Wind, Rain, and Fire

By Larry Combest

© Copyright Agri-Pulse Communications, Inc.



 

In the May 17 issue of the National Journal Daily it was reported that the Vice President's working group had not yet settled on a plan to raise the debt ceiling while cutting federal spending, but that the group may be coalescing around even deeper cuts to U.S. farm policy.                   

All week there have been unofficial reports that the group's plan may cut more than half of current U.S. farm policy, or fully one-quarter if crop insurance is unwisely cut again. In fact, the Vice President's group would reportedly cut deeper than the House GOP budget, and more than three times the level recommended by the Administration's Simpson-Bowles debt commission chair recommendation.

 Moreover, these cuts, as well as the policy behind them, might be made in the debt ceiling legislation rather than by the Agriculture Committees of Congress in the context of the 2012 Farm Bill.  

Meanwhile, beyond the beltway, different events are unfolding.  Floods, droughts, and fires are consuming millions of acres of cropland, homes, farms, equipment, and other property, at least some of which has been caused by the federal government's decision to blow up levees and open spillways in order to spare cities the same fate. 

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I am personally witnessing producers in my home State of Texas face the driest October through April since 1895 and wildfires that have destroyed more than two million acres and about $33 million worth of fencing, pipeline, and other farm assets, with the possibility that this year's drought could actually cost Texas producers more than the staggering $4 billion in losses suffered just two years ago.     

 Still, there are a lot of unanswered questions.  

How many millions of acres are under water?  Some early estimates put the number at more than 2.2 million acres. How many acres are being or will be parched by drought?  How many thousands of square miles will be prevented from planting?  How many billions of dollars in crop losses will be sustained?  What is the impact of this year's flooding on the productive value of land in the future?  And, what does all of this mean for thousands of farm and ranch families and U.S. jobs and the economy, generally?

 Unfortunately, if reports are accurate, the debt ceiling and deficit reduction group may not care about the answers to those questions.  The group may not wait before blowing up another levee - that of U.S. farm policy - that would put America's farmers and ranchers under serious financial water (sooner for those now coping with disaster and, in a matter of time, for those who are not) while saving nothing.

 Again, according to media reports, because Republicans, generally, have taken revenue off of the table and Democrats, generally, insist on excluding the big entitlement programs, the burden of deficit reduction has fallen to minor parts of the federal budget to bear and bear alone, disproportionately and, given their small share of federal funding, also quite futilely.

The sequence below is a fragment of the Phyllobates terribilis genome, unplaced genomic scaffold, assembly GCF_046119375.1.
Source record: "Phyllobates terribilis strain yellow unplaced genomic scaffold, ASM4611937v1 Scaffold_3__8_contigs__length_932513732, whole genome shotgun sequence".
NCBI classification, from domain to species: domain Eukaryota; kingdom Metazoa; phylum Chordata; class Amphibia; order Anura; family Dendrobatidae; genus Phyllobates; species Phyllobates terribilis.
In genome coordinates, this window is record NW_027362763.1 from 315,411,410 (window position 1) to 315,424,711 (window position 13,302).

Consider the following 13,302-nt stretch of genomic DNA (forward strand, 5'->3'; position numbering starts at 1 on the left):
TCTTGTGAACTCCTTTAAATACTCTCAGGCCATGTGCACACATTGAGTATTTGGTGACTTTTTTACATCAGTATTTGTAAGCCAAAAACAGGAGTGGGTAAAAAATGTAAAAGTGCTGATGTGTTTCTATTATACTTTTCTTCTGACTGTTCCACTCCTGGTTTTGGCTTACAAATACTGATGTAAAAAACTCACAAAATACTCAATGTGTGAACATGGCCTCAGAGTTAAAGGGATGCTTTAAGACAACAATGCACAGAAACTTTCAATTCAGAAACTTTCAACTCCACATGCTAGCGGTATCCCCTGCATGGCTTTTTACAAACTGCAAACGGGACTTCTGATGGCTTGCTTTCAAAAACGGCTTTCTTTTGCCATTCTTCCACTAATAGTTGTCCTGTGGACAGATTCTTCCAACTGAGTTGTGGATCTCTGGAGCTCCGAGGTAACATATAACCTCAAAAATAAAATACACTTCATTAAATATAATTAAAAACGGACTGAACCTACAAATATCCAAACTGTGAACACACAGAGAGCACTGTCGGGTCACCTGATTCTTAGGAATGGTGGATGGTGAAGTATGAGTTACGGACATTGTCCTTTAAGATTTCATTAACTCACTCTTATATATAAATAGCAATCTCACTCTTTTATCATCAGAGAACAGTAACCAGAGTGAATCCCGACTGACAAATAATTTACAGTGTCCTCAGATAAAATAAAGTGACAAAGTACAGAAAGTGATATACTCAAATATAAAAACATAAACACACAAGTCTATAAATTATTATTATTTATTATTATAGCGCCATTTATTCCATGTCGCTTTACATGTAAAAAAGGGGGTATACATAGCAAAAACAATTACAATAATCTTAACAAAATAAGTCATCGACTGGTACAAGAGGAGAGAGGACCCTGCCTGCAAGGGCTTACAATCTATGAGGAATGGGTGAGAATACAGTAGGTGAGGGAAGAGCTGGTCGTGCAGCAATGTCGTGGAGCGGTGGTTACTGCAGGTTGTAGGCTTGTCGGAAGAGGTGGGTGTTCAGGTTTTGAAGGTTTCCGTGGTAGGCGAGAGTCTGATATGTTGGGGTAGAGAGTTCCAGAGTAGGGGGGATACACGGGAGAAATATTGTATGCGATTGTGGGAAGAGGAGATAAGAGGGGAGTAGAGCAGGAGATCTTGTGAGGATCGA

Farm policy, for example, accounts for about one quarter of 1% of the total budget, it has consistently come in under budget, and it has been cut 3 times in the last 6 years.  Yet, what impact on the deficit has there been or will there be from such cuts when the big ticket items in the rest of the federal government do not share in cuts and, in fact, continue to grow?  Let me tell you.

 Farm policy has two components to it.  The first part is federal crop insurance, which exists today because multiple peril insurance is not viable in the private market.  Without crop insurance, producers would be expected to borrow more money in one year to produce a crop than most of us will borrow in a life time and do so without insurance.  A great many producers, and certainly the young and beginning, would not be able to secure the loans needed to operate.  The second part consists of the tools in the Farm Bill that help producers deal with volatile global markets caused in part by high foreign subsidies and tariffs that other countries have made clear they will not give up.             

 Despite claims to the contrary, neither component of U.S. farm policy is rich.  The Farm Bill, in fact, is totally inadequate to stave off the kind of farm financial crisis America experienced in the latter half of both the 1980s and 1990s, the kind of crisis that will surely happen again.  Meanwhile, crop insurance has become indispensable to producers - and their lenders.  But, it has also been prevented from fully meeting the risk management needs of all crops and regions of the country because of Washington's obsession to see how much funding can possibly be bled from crop insurance to pay for other things without actually bleeding it to death.